Allowing dogs into Stuyvesant Town/Peter Cooper Village is the single worst decision concerning “quality of life” ever. You allow dogs in and there is going to be dog crap everywhere. Period.

Richard Luksin,
Minneapolis, MN

How to deal with the squirrel problem

Re: Recently published letters about squirrels

Research has demonstrated that the overwhelmingly number of squirrels are not using PCV/ST as their primary residence. Many actually reside, in the main, in contiguous places: Gramercy Park, Union Square, Murray Hill…

So, management should use their attorneys to have them permanently removed. The same is true for the birds that spend time here sans permanency or paying any rent.

David Chowes, PCV

2 thoughts on “Letters to the Editor, June 28

  1. The TA’s Letter: In what sense is any bid the TA’s bid? It will be Brookfield’s bid. The main reasons for the TA’s ‘condo over co-op’ selection have been discredited as false, one-sided or distorted. And given that there is more than one sponsored non-eviction plan (probably more) meeting the TA’s basic criteria, there appears to have been no need for the TA to have made any ‘partnership’ at all. The TA’s legitimacy to represent the tenants as a whole in this is dubious. Its membership is less that 10% of the complex & it’s even doubtful that all its members support the TA board decisions. Nor is it clear what value the TA has brought to the table by entering into an alliance with Brookfield. What has this alliance gained that Brookfield wasn’t already prepared to offer? What is the TA’s mission with respect to price? Is it enabling the most possible tenants to buy under a plan that gives the bondholders an even return? We only know about one other sponsor to use as a basis of comparison. The G-W plan appears to be much more tenant-friendly than what we know about Brookfield’s. So on top of everything else, at least on first blush it appears that the TA has made the wrong choice. All of this really doesn’t give the TA much ground to stand on.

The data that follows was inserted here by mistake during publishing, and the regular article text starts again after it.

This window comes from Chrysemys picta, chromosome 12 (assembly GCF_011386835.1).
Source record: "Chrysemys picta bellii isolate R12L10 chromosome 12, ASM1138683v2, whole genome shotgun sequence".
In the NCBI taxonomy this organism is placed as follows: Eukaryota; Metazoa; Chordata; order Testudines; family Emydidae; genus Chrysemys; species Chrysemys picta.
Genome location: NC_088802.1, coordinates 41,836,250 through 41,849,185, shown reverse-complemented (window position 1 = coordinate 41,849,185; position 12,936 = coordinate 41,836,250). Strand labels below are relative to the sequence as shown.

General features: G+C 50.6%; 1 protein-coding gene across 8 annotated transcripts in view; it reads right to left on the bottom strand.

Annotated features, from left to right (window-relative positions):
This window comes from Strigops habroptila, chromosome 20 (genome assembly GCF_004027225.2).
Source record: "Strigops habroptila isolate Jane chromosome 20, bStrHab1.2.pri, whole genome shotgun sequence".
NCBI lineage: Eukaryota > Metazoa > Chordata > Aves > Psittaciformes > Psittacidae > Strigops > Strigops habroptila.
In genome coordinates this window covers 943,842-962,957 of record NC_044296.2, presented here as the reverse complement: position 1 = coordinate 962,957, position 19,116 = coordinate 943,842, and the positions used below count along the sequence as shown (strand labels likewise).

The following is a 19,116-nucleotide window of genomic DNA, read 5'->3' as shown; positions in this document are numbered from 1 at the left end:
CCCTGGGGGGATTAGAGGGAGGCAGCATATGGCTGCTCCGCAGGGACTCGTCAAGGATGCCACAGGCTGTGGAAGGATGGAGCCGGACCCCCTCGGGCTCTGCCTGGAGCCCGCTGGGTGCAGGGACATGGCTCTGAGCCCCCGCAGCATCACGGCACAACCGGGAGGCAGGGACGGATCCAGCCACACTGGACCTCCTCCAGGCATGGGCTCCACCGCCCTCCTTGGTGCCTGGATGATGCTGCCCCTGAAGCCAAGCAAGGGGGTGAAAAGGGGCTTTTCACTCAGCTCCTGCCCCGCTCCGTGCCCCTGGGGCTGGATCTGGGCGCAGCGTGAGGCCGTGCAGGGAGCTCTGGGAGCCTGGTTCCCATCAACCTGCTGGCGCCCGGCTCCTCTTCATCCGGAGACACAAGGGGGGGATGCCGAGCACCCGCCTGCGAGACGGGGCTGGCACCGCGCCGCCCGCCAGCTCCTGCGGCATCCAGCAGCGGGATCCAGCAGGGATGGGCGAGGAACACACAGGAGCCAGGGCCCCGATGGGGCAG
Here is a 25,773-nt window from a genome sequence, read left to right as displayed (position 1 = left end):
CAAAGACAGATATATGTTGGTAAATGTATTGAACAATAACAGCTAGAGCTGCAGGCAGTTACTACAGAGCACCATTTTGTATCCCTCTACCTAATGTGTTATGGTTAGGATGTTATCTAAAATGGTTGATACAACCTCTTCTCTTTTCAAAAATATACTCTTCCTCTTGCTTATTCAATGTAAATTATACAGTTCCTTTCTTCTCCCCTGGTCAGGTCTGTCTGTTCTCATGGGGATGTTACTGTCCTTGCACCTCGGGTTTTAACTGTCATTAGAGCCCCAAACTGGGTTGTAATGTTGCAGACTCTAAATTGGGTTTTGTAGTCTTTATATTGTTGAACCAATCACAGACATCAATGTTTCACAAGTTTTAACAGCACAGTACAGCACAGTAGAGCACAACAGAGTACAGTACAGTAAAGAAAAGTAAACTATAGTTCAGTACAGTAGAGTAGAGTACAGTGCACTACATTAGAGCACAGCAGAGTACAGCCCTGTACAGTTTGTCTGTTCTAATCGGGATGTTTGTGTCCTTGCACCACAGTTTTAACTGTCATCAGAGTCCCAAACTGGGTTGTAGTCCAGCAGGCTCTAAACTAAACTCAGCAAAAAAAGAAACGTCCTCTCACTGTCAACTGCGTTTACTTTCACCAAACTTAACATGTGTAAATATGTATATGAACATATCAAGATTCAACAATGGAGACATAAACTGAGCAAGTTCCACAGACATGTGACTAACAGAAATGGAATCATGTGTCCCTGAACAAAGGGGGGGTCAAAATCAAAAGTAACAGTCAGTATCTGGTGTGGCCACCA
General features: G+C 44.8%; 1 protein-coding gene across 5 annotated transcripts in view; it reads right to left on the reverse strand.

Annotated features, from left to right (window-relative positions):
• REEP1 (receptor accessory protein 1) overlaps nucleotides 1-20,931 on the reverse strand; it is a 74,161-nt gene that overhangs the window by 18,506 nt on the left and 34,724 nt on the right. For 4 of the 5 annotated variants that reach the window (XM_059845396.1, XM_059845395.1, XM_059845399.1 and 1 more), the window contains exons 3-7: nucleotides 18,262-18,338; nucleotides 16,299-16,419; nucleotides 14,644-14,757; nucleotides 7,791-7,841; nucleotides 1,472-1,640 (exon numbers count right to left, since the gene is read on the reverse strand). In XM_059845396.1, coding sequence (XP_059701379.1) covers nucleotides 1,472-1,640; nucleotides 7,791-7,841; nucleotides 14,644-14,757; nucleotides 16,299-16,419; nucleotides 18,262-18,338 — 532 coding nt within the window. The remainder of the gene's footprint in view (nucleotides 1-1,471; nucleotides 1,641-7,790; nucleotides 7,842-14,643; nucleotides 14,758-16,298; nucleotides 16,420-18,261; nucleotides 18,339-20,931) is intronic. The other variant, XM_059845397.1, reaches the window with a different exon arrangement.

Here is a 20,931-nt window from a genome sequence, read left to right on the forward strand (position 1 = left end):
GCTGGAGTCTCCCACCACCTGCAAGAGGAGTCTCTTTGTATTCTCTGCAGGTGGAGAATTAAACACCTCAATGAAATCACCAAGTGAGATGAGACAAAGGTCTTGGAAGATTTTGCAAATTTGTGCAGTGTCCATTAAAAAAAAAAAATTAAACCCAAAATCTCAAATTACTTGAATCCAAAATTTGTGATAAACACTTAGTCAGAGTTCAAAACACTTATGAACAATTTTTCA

2. Jashton is absolutely correct.Believe it or not the TA is actually facilitating the purchase of the community by another huge LANDLORD – BROOKFIELD.Then they will make they’re bizarre,two tiered pricing offer to residents – take it or leave it,because they don’t need tenant buyers.Brookfield will already own the property and what has the TA promised them in return?? They STILL won’t say.

    The TA is going to offer apts. with few resale restrictions but at a price so high it offers little,if any equity.And they’ll try to herd the rest into some post WWII style low priced but heavily restricted so-called “condos”.Of course nobody will buy into such a scheme which is what the TA,local politicians and rent regulation lobbyists want.Brookfield will finance the purchase in a sweetheart deal that delivers the community,still majority rent regulated,to the aforementioned political cabal.Long time residents who’ve paid six figures in rent with dreams of participating in a typical conversion,with a low priced offering and lots of equity can kiss those dreams goodbye.The conversion is a political deal rather than a financial deal meant to benefit residents.So,expect the politicians to get what they want,no matter how much opportunity it denies thousands of residents.